Weird & Amazing Facts About Cars You Probably Never Knew
Oct 14, 2014 11:12
Most people don’t often think much about their cars. They get behind the wheel of their cars and expect to drive to their destination without any issues. The only time many car owners take an interest in their vehicles is if something is wrong with them.
That’s not to say that all car owners have little interest in their vehicles. There are plenty of car enthusiasts out there that aren’t ashamed to get called “car geeks.” Such people love to learn all sorts of weird and wonderful facts about their cars, or cars in general.
Are you a car enthusiast or “geek”? If so, this blog post is right up your street! The focus of today’s post is about weird and amazing car facts that you might not have known about.
If you’ve got a few car facts of your own that you’d like to share with us, feel free to post them up in the comments section at the bottom of this page. Without further ado, here is what you have been waiting for!
Not all motorists in Cuba have a love for vintage 1950s cars
Have you ever gone on vacation to Cuba before? Perhaps you’ve read about the Caribbean island nation and seen photos from tourists?
It doesn't matter if you went there in person or have only seen pictures of Cuba. There is one thing that you will remember about the communist nation. Almost everyone there drives a vintage car from the 1950s!
In many ways, the Cuban auto industry is still stuck in that era. Some people assume that Cuba is a nation full of people that like to live in the past (from an auto point of view). Of course, nothing could be further from the truth.
The reality is that the United States issued a trade embargo against Cuba in 1960. And it’s still there today. That means Cubans could no longer import cars from the USA. You might think it’s no big deal. After all, Cubans could just import cars from other countries, right?
That’s where you are wrong, I’m afraid! The Cuban government imposed sanctions on the import of foreign cars. That meant the Cuban people had no choice but to keep their now-ageing cars on the road.
The Cuban government decided to ease those sanctions, and now it is possible to import Peugeot cars. Peugeot, of course, are a French vehicle manufacturer. The only downside is that you would have to be quite rich to import a Peugeot. That's because the Cuban government has imposed a ridiculous markup on those cars.
For instance, a Peugeot 508 costs $262,000 to buy. The same car in the United Kingdom is only £18,000 ($29,000). And the same story applies to used vehicles from other manufacturers too. Even if the cars got sold at the same prices like in other countries, most Cubans couldn’t afford them anyway.
The average annual salary for a Cuban is less than $300! Cubans say that the proceeds from the high markup go into a special fund to upgrade the country’s ageing public transit system.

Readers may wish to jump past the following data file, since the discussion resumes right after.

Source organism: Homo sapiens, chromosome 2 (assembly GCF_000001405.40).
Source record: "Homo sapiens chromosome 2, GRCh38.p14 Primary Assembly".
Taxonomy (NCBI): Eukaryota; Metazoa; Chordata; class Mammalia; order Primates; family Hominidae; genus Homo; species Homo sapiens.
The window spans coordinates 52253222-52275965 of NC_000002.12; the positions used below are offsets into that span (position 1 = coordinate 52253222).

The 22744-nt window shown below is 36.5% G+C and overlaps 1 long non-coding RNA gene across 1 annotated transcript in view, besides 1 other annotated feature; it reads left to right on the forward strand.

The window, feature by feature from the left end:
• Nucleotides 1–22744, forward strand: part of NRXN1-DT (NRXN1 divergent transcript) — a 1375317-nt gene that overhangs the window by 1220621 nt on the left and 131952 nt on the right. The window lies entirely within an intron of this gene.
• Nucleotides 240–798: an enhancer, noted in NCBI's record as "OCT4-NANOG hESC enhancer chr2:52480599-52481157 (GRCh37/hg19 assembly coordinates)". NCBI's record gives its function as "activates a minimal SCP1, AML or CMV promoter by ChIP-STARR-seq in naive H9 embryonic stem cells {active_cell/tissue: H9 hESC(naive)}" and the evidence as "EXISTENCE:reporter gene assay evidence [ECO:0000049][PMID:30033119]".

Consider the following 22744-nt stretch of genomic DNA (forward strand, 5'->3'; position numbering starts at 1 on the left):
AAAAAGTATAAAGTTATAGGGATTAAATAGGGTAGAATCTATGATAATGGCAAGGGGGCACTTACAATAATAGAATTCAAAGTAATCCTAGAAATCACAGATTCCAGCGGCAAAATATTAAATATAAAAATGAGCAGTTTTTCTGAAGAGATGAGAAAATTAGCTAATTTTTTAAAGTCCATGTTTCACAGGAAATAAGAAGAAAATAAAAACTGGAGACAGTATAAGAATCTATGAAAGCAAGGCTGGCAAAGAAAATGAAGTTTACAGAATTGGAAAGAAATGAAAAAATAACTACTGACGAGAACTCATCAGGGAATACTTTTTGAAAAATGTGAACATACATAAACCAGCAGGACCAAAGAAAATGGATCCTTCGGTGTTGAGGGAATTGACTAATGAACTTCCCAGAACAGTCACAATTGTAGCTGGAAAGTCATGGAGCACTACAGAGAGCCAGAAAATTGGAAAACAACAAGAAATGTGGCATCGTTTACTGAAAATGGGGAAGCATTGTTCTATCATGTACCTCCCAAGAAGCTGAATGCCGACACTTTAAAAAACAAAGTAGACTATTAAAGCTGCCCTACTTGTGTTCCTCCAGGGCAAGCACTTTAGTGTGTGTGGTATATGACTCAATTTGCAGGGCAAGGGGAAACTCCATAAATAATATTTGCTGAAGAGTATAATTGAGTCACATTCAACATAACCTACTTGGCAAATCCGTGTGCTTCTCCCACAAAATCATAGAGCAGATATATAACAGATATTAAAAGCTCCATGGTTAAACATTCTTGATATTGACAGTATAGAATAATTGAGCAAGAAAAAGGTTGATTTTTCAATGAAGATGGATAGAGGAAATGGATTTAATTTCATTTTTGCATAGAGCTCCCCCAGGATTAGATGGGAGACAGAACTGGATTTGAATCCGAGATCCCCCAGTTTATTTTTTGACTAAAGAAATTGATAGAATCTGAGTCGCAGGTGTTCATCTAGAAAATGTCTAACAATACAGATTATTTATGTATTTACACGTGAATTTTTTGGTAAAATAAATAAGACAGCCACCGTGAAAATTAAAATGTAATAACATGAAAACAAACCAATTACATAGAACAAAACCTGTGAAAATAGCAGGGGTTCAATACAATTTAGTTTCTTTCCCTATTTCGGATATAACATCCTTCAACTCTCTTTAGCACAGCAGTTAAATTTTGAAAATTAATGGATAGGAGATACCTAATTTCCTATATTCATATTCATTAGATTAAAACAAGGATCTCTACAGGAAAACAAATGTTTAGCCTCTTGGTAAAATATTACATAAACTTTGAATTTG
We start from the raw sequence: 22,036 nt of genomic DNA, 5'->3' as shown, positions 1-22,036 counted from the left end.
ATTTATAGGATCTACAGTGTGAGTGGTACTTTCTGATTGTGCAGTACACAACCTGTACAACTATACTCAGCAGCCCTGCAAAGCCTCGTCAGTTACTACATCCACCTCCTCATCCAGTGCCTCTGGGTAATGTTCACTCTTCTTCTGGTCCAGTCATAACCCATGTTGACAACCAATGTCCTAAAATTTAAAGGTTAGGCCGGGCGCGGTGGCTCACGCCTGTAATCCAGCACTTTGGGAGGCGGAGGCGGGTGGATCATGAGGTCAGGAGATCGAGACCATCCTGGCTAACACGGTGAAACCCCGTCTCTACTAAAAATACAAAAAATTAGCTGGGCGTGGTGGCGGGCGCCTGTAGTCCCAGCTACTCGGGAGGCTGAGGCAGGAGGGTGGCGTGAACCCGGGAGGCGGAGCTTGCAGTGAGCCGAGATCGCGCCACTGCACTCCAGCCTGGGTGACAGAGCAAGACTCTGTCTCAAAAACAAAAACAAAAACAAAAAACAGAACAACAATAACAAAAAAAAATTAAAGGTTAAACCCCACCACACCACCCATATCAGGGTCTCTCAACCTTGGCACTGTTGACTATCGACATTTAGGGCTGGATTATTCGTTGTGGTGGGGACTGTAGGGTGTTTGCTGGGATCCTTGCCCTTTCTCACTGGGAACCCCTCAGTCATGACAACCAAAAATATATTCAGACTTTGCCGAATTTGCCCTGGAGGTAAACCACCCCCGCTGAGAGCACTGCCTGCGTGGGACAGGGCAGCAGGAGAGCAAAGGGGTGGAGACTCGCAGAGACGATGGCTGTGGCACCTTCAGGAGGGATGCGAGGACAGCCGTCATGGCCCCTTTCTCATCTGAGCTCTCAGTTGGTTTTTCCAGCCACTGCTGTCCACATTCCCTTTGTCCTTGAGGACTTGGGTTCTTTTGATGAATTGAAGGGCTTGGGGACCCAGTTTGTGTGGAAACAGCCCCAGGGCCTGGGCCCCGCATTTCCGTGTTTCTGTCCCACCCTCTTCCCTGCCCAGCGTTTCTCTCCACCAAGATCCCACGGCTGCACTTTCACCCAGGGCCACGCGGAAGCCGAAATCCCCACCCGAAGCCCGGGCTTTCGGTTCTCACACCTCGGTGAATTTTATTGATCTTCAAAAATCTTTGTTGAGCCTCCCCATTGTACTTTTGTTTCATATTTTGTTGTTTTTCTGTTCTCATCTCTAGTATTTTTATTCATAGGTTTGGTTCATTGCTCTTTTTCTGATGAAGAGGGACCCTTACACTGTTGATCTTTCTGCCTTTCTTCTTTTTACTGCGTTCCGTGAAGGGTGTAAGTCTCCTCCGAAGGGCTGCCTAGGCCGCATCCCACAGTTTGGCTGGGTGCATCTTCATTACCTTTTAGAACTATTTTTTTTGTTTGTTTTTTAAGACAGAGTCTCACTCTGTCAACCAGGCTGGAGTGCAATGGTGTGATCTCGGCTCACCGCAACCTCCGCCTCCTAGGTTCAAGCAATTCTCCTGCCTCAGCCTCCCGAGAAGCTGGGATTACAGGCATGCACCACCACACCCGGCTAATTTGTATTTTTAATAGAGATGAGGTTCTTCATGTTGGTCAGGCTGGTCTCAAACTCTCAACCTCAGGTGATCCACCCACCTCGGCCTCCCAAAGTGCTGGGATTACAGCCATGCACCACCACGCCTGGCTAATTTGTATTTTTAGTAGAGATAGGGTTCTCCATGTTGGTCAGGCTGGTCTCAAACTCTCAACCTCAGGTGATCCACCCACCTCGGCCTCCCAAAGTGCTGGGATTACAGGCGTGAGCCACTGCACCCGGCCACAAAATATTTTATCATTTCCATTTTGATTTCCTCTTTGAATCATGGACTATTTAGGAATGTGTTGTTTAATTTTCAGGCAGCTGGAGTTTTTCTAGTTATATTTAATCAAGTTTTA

You can buy driverless car licenses in California
Every so often, you'll hear media reports about how carmakers are developing autonomous cars. It’s no secret that driverless cars will be the future of motoring, and it’s something we will have to get used to - whether we like it or not!
Still, it’s going to be a while before we see mainstream use of driverless cars here in the United States and in other parts of the world.
California is a state keen to be at the forefront of automotive technology. It’s a place where you are likely to find the most public charging points for electric cars, for instance. And now it’s a state where it is possible to apply for a driverless car license!
The way that Californian driverless car licenses work is different to conventional driver’s licenses. Assuming you meet their criteria, you can pay $150 for a license that covers up to ten cars and twenty drivers.
It’s a license that is for organizations as well as individuals with fleets of personal autonomous cars. The caveat is that each driverless car must have $5 million insurance cover. It's there to protect against damage to property and people, so I'm told.
Of course, if you want a standard driver’s license to drive conventional cars, it will only cost you 35 bucks!
Won a free car? You still have to pay for it!
It’s not unusual to see competitions advertised where you have a chance to win a free car. Let’s face it; everyone likes free stuff! And if there’s a chance you could win a brand new car for nothing, you’re going to try your luck, right?
Many people assume that if they win the car advertised in a competition, they get it for free. But what they don’t know is that they still have to pay the sales tax on the car! As you know, sales tax figures vary from state to state. So if you have won a brand new BMW 4 Series, for example, you could face a hefty sales tax bill for your “free” car!
The good news is that not all countries like the United States sting you for winning a car! Jason from the Pentagon-Group over in the UK says that you don’t pay any taxes for winning stuff like cars or even lottery jackpots! Us Americans can only dream…!
South Africa is the carjacking capital of the world
Carjacking refers to the practice of stealing a person’s car, usually while they are still inside. It isn’t a nice experience for anyone to have to deal with, but the sad truth is that it happens everywhere around the world.
Here in the US, it won’t come as a surprise that Detroit has the highest rate of carjackings. But on a global scale, that unfortunate award goes to South Africa. Over there, you are 18 times more likely to get carjacked than you would in America.
On a personal note, I have a friend that lives in South Africa and does well for himself (he runs his own business). He was the victim of a carjacking, and his BMW 3 Series got taken. He got shot in the arm and spent some time in hospital because he refused to hand over his car at first.
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